Mourners: Attending a Wedding

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by R. Ari Enkin

As a general rule, a mourner is forbidden to attend any celebration, especially one that includes a festive meal. This is especially true for a wedding. [1]YD 391:2. However, attending a wedding is subject to a different set of regulations than those of other celebrations due to the sensitivity of one’s presence or absence at such an event. For example, a mourner is often permitted to attend a wedding, subject to several restrictions, if his absence would cause the bride and groom great distress. [2]Aruch Hashulchan, YD 391:5. Somewhat related to this is the idea that a mourner is often permitted to attend a festive or celebratory event on Shabbat, if his absence would be noticeable. Such a situation may be considered a public display of mourning, something which is forbidden on Shabbat. [3]She’ilat Ya’avetz 2:180; Pitchei Teshuvah, YD 391:4; Igrot Moshe, YD 3:161. See also Shach, YD 393:7; Shemirat Shabbat K’hilchata 65:66. Examples of such events include a brit, sheva brachot, or even a communal seudat shlishit. This is especially true for a mourner who is a relative of the one hosting the event. [4]Igrot Moshe, YD 3:161. Some authorities do not accept this differentiation between Shabbat and weekdays, and forbid a mourner to attend such events, even on Shabbat. [5]Pitchei Teshuvah, YD 391:2,4; Igrot Moshe, YD 3:161.

There is a well-known dispensation that allows a mourner to attend a wedding if the mourner “works” at the wedding in some professional manner. For example, the mourner can work as a waiter or in some other official capacity. It is customary for parents to rely on this leniency — even during shiva — to attend the wedding of a child. All other relatives, however, should only rely on this leniency after the shiva period. [6]Rema, YD 391:3; Aruch Hashulchan, YD 391:13. In order to properly comply with this leniency, the mourner must serve as a waiter for the entire evening, and not merely serve one or two token portions. Additionally, the mourner should not eat his meal in the company of the other guests and he should not actively join in the celebration. [7]Nitei Gavriel 16:9. Many authorities rule that only relatives of the bride or groom may use the “waiter leniency” in order to attend a wedding, but not friends or acquaintances. [8]Gesher Hachaim 21:8:11. There are those who rule that parents and grandparents may attend a wedding and participate as normal without the need to resort to the “waiter leniency.” [9]Aruch Hashulchan, YD 391:10; Igrot Moshe, YD 2:171; Nitei Gavriel 16:5.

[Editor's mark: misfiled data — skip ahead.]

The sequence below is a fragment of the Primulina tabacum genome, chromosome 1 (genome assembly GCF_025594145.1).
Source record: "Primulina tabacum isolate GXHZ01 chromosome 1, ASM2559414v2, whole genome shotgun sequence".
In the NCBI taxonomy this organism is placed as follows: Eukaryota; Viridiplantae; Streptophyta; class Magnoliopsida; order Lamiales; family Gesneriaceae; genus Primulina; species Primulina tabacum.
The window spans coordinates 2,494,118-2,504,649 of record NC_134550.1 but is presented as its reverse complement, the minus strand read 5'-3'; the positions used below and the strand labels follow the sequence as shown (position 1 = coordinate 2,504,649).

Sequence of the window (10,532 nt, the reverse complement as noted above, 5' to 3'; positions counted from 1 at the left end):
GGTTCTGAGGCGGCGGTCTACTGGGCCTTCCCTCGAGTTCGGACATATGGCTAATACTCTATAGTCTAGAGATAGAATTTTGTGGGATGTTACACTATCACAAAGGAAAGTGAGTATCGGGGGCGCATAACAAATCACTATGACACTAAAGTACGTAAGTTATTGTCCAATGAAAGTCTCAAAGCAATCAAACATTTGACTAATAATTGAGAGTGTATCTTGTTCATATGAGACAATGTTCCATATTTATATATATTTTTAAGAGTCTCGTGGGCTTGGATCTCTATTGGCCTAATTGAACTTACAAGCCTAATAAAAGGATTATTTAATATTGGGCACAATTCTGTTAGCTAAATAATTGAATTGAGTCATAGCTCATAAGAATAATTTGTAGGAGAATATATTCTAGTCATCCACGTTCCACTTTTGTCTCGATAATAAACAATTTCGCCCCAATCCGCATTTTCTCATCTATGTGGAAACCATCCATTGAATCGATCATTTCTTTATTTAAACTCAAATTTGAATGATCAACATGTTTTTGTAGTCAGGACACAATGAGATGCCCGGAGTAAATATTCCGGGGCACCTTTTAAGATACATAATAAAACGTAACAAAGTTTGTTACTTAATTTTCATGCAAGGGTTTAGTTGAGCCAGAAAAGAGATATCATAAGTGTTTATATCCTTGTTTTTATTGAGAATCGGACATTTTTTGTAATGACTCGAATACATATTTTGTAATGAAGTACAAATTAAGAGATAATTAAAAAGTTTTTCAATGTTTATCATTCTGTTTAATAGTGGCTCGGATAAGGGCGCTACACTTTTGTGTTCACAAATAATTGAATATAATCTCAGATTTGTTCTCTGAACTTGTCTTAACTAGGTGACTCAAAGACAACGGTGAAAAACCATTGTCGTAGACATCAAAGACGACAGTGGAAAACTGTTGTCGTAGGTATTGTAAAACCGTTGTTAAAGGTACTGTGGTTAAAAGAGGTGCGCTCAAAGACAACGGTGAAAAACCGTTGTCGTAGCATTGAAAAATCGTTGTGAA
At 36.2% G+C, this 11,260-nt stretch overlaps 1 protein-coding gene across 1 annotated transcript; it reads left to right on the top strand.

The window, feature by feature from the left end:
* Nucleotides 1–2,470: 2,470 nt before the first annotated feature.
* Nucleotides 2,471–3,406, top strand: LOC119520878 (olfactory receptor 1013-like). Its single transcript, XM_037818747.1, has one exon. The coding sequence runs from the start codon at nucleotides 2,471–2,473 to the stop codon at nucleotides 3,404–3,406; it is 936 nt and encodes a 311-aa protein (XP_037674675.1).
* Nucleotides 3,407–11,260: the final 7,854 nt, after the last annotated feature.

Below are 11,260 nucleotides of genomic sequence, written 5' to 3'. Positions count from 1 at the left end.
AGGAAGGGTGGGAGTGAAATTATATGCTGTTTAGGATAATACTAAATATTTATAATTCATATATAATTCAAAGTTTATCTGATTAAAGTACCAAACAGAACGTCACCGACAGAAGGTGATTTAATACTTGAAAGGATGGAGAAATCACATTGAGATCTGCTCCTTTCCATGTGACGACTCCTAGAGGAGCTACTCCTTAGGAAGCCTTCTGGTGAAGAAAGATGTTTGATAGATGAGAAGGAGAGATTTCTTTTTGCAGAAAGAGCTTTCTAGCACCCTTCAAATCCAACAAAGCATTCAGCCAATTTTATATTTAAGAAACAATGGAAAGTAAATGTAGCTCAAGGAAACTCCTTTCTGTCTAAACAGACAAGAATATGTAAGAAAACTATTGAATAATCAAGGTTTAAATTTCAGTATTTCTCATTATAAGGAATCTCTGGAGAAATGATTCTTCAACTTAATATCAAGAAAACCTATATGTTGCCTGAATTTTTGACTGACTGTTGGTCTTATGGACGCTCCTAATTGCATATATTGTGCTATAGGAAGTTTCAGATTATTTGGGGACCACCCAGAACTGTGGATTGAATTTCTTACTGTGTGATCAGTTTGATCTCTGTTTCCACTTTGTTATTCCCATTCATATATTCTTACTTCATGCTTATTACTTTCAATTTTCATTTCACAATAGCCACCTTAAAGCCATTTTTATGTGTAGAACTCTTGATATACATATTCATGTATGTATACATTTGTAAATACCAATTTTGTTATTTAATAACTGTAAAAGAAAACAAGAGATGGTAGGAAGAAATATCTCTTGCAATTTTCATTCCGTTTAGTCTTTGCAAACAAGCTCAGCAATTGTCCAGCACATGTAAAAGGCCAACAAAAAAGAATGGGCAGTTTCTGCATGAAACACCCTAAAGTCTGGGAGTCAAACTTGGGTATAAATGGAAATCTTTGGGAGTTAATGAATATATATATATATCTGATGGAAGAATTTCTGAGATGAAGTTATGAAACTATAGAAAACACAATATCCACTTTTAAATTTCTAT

On the other hand, some authorities forbid mourners to even attend a chuppa ceremony. Common custom, however, is to allow mourners to do so, especially when the chuppa is in a different location from where the wedding festivities will be taking place. [10]YD 391:3; Aruch Hashulchan, YD 391:12; Shevet Halevi 1:213; Avnei Derech 2:53. Y.D. 391:3. See Aruch ha-Shulchan 12. As mentioned, there are additional grounds for leniency to allow parents, grandparents, and siblings to attend the wedding and certainly the chuppa ceremony. According to the view that parents may attend a child’s wedding even during shiva, the parents should not sit at the head table and they should limit their exposure. [11]Aruch Hashulchan, YD 391:10; Igrot Moshe, YD 2:171; OC 4:40:16. Some authorities rule that a mourner may attend any chuppa ceremony after shloshim. [12]Rema, YD 391:3.